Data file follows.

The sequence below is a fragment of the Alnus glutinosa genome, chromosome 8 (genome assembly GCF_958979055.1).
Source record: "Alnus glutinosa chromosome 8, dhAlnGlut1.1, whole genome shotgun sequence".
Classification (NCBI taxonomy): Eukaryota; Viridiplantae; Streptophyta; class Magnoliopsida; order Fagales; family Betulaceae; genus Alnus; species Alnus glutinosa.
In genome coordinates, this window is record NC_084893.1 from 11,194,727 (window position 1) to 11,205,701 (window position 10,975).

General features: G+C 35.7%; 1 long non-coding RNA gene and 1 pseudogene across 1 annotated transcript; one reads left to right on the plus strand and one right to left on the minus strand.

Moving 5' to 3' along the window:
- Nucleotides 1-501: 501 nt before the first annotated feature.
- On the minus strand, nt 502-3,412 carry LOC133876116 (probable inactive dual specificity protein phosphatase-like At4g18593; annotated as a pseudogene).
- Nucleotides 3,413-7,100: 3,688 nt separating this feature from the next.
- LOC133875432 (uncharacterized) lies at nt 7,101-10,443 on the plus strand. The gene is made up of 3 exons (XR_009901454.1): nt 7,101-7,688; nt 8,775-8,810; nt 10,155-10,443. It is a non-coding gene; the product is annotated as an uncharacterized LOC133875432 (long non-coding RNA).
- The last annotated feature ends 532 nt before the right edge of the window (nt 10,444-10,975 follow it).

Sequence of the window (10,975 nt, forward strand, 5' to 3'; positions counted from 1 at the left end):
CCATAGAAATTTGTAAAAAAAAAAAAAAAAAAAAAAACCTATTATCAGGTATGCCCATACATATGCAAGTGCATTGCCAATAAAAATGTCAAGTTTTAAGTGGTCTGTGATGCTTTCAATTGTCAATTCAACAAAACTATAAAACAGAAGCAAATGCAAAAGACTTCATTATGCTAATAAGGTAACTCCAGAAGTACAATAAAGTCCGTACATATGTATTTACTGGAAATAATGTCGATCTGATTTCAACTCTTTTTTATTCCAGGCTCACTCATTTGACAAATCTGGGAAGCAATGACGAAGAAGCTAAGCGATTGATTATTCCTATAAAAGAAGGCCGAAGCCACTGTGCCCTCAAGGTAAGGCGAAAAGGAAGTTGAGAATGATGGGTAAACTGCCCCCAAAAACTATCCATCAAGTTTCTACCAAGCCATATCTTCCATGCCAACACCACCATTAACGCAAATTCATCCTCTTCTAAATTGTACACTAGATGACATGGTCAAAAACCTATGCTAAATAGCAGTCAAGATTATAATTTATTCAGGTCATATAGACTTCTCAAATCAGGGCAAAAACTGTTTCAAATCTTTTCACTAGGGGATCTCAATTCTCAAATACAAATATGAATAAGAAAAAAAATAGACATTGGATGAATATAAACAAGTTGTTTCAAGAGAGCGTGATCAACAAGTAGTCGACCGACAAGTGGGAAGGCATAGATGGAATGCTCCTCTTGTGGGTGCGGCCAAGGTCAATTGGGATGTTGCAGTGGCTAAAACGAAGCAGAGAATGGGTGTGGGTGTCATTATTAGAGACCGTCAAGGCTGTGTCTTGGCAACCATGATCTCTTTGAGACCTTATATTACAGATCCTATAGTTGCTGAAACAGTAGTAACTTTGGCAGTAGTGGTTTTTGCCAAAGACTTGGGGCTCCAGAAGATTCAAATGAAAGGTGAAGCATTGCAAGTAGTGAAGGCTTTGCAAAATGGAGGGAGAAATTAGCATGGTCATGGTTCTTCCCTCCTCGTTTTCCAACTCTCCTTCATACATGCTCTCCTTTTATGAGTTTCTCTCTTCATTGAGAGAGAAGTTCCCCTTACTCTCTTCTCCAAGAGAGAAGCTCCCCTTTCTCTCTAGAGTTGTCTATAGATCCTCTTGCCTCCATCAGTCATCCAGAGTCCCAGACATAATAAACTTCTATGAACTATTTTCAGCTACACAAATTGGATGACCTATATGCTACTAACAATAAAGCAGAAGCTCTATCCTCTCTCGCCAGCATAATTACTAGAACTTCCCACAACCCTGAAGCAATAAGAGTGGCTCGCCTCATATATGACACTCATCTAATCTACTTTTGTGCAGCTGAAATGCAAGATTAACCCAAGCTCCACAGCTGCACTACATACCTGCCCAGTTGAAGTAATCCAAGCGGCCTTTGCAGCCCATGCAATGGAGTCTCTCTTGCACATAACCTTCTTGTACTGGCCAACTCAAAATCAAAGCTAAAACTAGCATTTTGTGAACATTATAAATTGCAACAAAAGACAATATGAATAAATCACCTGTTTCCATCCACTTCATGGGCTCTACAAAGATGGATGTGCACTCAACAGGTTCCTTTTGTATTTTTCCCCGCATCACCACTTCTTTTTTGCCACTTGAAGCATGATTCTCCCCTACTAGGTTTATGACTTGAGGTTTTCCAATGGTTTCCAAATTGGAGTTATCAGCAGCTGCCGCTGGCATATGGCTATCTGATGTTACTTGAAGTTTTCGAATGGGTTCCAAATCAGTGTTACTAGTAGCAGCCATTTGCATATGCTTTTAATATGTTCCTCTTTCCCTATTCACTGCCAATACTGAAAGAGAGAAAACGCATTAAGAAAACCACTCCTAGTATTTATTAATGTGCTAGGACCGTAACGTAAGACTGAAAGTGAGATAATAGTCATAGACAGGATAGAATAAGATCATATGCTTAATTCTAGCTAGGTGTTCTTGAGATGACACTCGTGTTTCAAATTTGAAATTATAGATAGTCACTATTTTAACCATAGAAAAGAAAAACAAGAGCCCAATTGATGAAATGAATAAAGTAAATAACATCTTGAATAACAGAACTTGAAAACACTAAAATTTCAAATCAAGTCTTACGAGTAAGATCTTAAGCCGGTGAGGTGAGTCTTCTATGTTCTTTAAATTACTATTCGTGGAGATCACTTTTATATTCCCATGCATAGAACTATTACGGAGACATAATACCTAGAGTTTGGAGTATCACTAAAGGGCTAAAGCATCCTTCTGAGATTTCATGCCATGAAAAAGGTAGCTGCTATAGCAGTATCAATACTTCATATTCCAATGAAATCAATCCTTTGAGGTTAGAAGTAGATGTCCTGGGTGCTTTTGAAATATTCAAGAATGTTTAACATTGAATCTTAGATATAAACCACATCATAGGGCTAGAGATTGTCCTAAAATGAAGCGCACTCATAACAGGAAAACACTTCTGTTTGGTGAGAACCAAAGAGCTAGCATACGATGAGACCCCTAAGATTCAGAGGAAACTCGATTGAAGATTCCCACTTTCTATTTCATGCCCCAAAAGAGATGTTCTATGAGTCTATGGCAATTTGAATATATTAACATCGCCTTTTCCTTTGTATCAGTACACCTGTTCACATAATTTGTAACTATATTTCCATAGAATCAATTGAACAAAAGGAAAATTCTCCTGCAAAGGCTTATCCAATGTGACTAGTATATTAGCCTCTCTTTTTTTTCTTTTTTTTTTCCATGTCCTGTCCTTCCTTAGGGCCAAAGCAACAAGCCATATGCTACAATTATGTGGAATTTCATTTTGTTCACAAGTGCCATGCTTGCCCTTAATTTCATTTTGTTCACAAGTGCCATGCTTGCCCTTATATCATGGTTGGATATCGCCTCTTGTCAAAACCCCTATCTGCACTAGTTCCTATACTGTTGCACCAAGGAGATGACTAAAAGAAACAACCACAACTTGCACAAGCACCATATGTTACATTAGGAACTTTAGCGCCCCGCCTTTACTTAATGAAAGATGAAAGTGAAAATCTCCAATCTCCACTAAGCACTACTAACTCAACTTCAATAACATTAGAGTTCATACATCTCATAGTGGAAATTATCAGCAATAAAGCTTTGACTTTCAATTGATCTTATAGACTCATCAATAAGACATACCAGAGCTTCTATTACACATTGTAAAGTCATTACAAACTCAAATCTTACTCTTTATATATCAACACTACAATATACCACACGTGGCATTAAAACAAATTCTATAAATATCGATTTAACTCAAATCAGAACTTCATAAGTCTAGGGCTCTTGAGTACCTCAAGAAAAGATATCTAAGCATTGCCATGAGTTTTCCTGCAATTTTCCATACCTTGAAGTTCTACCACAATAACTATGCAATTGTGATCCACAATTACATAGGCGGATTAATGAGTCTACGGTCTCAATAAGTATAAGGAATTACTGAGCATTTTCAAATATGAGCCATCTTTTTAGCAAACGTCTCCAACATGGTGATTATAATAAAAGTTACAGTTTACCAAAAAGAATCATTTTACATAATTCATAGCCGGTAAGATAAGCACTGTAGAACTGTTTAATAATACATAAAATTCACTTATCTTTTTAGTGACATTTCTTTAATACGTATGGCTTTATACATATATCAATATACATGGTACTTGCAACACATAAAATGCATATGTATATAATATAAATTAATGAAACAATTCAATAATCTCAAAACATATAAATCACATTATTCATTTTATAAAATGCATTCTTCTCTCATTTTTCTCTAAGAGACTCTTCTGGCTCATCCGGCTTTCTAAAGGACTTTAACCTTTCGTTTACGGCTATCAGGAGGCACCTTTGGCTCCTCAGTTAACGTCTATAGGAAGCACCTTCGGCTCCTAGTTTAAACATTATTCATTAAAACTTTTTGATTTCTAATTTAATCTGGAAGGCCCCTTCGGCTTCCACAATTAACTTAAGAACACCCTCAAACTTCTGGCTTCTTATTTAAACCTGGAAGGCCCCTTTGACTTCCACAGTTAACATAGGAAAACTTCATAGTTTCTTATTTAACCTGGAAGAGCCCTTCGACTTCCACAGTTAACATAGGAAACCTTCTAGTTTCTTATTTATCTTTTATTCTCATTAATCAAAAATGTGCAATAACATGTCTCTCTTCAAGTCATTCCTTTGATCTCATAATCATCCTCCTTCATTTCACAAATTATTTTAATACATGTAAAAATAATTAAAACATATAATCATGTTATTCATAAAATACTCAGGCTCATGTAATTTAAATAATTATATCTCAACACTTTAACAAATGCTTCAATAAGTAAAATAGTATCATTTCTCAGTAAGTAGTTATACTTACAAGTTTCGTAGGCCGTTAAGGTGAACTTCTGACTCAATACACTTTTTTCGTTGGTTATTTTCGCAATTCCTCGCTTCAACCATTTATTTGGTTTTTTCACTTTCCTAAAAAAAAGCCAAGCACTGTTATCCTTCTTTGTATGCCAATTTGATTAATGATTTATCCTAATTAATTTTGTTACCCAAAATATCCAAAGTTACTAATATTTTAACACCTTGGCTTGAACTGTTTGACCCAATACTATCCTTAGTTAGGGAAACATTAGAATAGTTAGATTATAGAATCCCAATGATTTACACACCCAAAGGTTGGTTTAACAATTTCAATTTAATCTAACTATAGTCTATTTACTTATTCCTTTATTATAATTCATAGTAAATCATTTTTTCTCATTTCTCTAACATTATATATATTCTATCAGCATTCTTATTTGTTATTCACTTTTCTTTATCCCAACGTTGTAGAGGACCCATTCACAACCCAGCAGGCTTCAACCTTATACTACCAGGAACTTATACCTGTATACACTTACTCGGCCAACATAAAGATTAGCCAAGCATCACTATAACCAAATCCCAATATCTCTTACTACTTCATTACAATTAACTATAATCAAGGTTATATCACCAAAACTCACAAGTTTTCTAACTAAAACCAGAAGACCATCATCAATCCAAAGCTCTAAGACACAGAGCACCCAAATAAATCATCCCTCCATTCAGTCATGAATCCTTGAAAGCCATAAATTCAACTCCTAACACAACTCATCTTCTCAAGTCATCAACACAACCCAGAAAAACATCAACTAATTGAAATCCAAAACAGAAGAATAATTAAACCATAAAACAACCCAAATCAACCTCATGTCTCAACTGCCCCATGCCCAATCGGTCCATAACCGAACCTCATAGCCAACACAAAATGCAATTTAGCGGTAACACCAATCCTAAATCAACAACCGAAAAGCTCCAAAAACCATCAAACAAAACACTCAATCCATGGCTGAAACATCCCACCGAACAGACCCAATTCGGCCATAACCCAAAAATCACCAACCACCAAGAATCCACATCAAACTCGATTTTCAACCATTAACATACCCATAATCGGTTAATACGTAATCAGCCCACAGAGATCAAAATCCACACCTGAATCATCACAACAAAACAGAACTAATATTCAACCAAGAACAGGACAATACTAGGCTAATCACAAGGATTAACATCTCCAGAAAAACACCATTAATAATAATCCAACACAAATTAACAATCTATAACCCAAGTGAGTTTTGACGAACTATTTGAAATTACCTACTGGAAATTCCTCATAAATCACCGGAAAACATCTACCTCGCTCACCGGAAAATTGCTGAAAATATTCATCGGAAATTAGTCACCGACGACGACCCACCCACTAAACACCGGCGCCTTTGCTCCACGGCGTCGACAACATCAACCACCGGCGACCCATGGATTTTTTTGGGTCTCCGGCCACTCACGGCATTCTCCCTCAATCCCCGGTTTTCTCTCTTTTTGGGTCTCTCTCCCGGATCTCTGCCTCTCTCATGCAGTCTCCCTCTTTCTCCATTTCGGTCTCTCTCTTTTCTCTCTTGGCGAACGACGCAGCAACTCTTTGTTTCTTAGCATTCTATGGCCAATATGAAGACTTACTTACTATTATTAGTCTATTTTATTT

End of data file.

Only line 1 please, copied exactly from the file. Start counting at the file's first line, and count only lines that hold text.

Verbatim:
The sequence below is a fragment of the Alnus glutinosa genome, chromosome 8 (genome assembly GCF_958979055.1).